All those tax dollars are just another way of reinforcing the massive gulf separating progressives from their charity cases, the curtain the flight attendant pulls shut after takeoff. And you can see this divide in the difference between the things wealthy Democrats demand for themselves and their children and the standard they not only accept but mandate for working-class families.

It’s why they make it impossible for working-class families to afford a single-family home in the suburbs. It’s why they demand that mentally ill, homeless drug addicts be free to roam the streets; why they oppose charter schools while paying $50,000 a year to send their offspring to private schools. While their kids get a first-class education, how generous of them to pay for all the other children to get lessons in the steerage of failing public schools!

There is real pity for the poor in their hearts. But it undermines the interests of everyone but the most destitute, making America a fundamentally less equal, less democratic place. Take the idea of a universal income, now popular among progressives. Rather than searching for policies to empower and enrich American workers, progressives want to add the downwardly mobile working class to the poor, essentially paying them off in exchange for no longer working. “Let them be podcasters!”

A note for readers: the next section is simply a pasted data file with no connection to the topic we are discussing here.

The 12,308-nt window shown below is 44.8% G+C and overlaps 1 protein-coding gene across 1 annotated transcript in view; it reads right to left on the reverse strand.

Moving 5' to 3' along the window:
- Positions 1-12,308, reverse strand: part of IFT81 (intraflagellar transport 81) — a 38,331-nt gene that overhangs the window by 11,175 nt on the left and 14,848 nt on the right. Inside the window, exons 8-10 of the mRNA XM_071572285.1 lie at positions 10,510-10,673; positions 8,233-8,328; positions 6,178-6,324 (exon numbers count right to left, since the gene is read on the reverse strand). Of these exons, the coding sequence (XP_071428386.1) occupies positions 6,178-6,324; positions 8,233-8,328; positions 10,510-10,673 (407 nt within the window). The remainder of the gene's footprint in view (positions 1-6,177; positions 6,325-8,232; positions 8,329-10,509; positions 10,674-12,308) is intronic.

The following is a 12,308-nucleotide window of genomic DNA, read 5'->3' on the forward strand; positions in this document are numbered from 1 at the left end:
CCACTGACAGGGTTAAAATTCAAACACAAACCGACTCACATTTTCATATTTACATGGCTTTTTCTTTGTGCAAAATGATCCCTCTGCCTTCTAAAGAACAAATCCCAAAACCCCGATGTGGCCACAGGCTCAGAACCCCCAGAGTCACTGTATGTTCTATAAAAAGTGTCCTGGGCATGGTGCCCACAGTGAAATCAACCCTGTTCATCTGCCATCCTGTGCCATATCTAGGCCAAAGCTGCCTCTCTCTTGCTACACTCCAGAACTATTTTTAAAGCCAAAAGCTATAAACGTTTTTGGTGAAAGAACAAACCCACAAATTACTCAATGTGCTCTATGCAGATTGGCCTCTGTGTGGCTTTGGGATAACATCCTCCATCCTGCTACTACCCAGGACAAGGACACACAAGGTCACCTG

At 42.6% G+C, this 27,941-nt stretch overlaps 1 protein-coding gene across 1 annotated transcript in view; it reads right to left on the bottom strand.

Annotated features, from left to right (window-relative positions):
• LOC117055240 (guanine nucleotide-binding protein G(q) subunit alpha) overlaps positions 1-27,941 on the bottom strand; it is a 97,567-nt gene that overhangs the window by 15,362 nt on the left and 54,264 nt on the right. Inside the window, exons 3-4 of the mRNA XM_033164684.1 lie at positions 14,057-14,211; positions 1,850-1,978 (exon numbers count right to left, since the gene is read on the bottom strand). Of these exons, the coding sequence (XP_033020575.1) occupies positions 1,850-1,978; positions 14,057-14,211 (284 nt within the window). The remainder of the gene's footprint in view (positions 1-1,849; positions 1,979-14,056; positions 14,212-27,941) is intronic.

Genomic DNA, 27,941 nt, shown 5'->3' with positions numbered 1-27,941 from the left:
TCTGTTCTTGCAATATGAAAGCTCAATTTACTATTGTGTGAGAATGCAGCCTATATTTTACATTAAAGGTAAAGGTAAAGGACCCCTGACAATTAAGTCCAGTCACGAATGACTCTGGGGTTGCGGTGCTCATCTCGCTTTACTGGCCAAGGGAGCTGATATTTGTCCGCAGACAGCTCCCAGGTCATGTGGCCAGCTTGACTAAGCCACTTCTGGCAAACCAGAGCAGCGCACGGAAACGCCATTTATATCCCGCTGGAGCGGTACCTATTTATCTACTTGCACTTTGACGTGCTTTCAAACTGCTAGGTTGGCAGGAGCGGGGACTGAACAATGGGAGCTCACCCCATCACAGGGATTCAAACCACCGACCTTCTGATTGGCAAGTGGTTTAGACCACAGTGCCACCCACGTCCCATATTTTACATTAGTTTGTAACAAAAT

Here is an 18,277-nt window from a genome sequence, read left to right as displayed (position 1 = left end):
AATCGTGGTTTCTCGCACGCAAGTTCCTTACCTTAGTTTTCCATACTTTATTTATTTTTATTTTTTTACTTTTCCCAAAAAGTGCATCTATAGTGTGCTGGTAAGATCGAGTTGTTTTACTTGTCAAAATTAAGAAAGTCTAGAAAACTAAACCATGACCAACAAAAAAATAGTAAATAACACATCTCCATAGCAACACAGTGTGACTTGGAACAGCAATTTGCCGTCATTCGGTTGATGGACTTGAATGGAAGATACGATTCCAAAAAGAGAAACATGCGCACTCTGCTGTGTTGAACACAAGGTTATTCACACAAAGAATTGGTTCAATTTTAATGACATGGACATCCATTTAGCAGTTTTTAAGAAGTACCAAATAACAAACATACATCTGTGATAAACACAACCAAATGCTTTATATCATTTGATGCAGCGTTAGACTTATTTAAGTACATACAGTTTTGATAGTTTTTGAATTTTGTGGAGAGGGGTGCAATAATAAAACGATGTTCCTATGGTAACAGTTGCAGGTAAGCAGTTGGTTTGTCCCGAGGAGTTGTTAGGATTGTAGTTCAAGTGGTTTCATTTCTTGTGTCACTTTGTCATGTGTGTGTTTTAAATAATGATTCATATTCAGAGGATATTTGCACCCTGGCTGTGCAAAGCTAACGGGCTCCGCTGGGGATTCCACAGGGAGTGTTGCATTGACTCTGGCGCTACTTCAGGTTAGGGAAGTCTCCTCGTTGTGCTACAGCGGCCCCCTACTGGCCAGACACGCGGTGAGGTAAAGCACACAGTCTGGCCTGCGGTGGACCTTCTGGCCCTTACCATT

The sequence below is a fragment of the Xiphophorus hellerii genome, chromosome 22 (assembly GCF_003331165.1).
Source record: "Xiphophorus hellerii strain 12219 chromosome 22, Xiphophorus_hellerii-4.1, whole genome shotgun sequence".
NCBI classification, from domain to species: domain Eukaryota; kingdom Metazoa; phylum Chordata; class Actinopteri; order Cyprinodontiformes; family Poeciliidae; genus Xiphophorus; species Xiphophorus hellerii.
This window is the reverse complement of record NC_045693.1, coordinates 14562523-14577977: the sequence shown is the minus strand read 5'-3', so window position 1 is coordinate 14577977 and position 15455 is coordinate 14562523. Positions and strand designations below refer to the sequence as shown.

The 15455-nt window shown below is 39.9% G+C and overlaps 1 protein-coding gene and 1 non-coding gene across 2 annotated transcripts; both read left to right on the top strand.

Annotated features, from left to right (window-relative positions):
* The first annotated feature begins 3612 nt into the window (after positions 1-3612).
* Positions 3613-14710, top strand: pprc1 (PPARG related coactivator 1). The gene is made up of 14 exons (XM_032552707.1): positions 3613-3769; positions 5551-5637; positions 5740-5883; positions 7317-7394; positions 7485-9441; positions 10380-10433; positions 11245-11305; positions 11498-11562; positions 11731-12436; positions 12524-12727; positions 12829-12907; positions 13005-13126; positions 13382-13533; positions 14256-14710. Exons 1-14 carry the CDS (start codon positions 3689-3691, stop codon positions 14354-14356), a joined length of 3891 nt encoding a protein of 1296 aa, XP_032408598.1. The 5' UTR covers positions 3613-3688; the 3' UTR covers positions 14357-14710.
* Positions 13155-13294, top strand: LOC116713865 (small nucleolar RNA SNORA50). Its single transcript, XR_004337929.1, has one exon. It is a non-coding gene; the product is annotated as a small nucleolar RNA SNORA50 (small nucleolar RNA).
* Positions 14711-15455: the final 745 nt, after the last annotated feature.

How generous of these upwardly mobile, over-credentialed careerists, people who gain self-esteem and even their identities from work, to offer to pay people not to work at all. You can’t get dignity from a universal basic income, as every meritocratic progressive knows.

Today’s progressives are allergic to notions of autonomy and empowerment; they are far happier pitying the powerless and basking in the afterglow of their own beatific virtue. On the Democrats’ flight, there are no upgrades. But autonomy and empowerment happen to be the answer to the left’s problems, the key to winning back the working class they lost when they started catering to people who go to the Oscars and then demanded student-loan forgiveness.

If the Democrats asked the passengers in coach where they wanted to go, they’d know this: that the goal should not be getting people paid time off but to getting them paid well; it should not be building more high rises for the homeless but ensuring working-class families can buy single-family homes; it should not be to get free childcare so more women can get into the workforce but vocational training in schools and collective bargaining in corporations so a husband or wife can support a family on one income. That’s the American Dream. Steer the plane back in that direction.

This article was originally published in The Spectator’s June 2022 World edition. 

The post Why progressive politics is like air travel appeared first on The Spectator World.